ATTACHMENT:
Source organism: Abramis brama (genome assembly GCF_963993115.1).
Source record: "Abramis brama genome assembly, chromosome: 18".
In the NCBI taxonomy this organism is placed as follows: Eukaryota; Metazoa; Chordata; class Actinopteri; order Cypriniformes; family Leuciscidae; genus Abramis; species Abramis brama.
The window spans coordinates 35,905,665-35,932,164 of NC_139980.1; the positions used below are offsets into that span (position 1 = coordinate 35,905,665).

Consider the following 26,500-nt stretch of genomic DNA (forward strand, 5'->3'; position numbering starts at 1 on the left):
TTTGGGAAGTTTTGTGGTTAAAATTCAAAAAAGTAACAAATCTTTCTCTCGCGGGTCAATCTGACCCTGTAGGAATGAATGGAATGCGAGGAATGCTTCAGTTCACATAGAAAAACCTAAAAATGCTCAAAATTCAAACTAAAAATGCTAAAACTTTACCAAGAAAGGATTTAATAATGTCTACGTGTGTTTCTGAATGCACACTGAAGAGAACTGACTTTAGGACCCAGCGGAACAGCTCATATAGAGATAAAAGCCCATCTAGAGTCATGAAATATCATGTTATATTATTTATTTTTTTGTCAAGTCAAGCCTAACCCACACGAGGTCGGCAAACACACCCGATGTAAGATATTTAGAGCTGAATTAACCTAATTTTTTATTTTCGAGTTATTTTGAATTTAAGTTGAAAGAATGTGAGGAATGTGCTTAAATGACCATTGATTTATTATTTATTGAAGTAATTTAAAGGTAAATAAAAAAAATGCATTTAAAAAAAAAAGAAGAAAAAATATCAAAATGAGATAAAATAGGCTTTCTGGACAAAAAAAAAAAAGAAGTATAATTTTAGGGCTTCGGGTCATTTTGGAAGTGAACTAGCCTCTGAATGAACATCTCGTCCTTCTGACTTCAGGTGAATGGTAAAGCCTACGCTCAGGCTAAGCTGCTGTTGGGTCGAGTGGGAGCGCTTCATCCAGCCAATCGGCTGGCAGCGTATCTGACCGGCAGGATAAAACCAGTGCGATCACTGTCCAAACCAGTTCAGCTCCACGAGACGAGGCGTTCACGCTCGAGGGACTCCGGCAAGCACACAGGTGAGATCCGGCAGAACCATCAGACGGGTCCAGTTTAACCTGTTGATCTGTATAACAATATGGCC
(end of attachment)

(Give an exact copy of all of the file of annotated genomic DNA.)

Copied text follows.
Source organism: Abramis brama (genome assembly GCF_963993115.1).
Source record: "Abramis brama genome assembly, chromosome: 18".
In the NCBI taxonomy this organism is placed as follows: Eukaryota; Metazoa; Chordata; class Actinopteri; order Cypriniformes; family Leuciscidae; genus Abramis; species Abramis brama.
The window spans coordinates 35,905,665-35,932,164 of NC_139980.1; the positions used below are offsets into that span (position 1 = coordinate 35,905,665).

Consider the following 26,500-nt stretch of genomic DNA (forward strand, 5'->3'; position numbering starts at 1 on the left):
TTTGGGAAGTTTTGTGGTTAAAATTCAAAAAAGTAACAAATCTTTCTCTCGCGGGTCAATCTGACCCTGTAGGAATGAATGGAATGCGAGGAATGCTTCAGTTCACATAGAAAAACCTAAAAATGCTCAAAATTCAAACTAAAAATGCTAAAACTTTACCAAGAAAGGATTTAATAATGTCTACGTGTGTTTCTGAATGCACACTGAAGAGAACTGACTTTAGGACCCAGCGGAACAGCTCATATAGAGATAAAAGCCCATCTAGAGTCATGAAATATCATGTTATATTATTTATTTTTTTGTCAAGTCAAGCCTAACCCACACGAGGTCGGCAAACACACCCGATGTAAGATATTTAGAGCTGAATTAACCTAATTTTTTATTTTCGAGTTATTTTGAATTTAAGTTGAAAGAATGTGAGGAATGTGCTTAAATGACCATTGATTTATTATTTATTGAAGTAATTTAAAGGTAAATAAAAAAAATGCATTTAAAAAAAAAAGAAGAAAAAATATCAAAATGAGATAAAATAGGCTTTCTGGACAAAAAAAAAAAAGAAGTATAATTTTAGGGCTTCGGGTCATTTTGGAAGTGAACTAGCCTCTGAATGAACATCTCGTCCTTCTGACTTCAGGTGAATGGTAAAGCCTACGCTCAGGCTAAGCTGCTGTTGGGTCGAGTGGGAGCGCTTCATCCAGCCAATCGGCTGGCAGCGTATCTGACCGGCAGGATAAAACCAGTGCGATCACTGTCCAAACCAGTTCAGCTCCACGAGACGAGGCGTTCACGCTCGAGGGACTCCGGCAAGCACACAGGTGAGATCCGGCAGAACCATCAGACGGGTCCAGTTTAACCTGTTGATCTGTATAACAATATGGCC